U.S. high-speed rail: Express to ... where?

A 'shinkansen' or bullet train speeds amongst buildings in Tokyo. Will California get its own one day?

The advocacy group pushing for high-speed rail in the United States begins its annual meeting today in Los Angeles. California is something of a poster child for the U.S. High Speed Rail Association, thanks to a $68 billion plan for a bullet train to connect L.A. and San Francisco.

But many hurdles remain for advocates pushing for greater high-speed rail nationwide. To get there, the U.S. would need to prioritize rail over highway spending, said Stan Feinsod, of the Mineta Transportation Institute at San Jose State.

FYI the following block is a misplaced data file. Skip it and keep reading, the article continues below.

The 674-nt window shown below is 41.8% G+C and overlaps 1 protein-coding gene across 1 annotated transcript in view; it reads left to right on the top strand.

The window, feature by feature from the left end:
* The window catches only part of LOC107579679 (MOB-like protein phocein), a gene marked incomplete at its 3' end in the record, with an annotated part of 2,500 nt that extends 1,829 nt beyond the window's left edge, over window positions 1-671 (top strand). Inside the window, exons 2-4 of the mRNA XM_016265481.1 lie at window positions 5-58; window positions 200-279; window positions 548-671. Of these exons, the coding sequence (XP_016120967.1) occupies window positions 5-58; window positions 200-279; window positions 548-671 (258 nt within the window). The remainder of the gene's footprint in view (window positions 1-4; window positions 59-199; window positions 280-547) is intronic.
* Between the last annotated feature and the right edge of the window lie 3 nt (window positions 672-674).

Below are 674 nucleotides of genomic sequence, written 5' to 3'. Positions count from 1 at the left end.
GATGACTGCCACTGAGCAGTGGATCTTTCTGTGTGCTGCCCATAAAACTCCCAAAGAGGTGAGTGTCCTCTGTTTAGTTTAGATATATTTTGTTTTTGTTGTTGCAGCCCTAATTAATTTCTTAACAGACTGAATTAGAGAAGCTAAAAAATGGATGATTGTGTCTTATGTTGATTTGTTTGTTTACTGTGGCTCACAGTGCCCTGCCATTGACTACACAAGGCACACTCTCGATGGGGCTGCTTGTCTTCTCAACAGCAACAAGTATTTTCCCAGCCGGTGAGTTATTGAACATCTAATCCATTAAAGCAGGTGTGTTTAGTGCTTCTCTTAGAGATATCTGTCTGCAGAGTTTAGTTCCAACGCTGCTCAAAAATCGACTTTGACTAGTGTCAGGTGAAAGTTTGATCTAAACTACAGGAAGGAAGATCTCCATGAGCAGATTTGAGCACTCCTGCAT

“You can’t buy more lanes,” he said. “Passenger rail is a hell of a lot less expensive than building out your highway network, and trying to add lanes and lanes and lanes. It just doesn’t work.”

Rail will also have to overcome the threat posed by driverless cars and more efficient air travel, said Cato Institute senior fellow Randal O’Toole.

“Rail makes a lot of sense for freight,” he said. “It really doesn’t make much sense for passengers anymore.”

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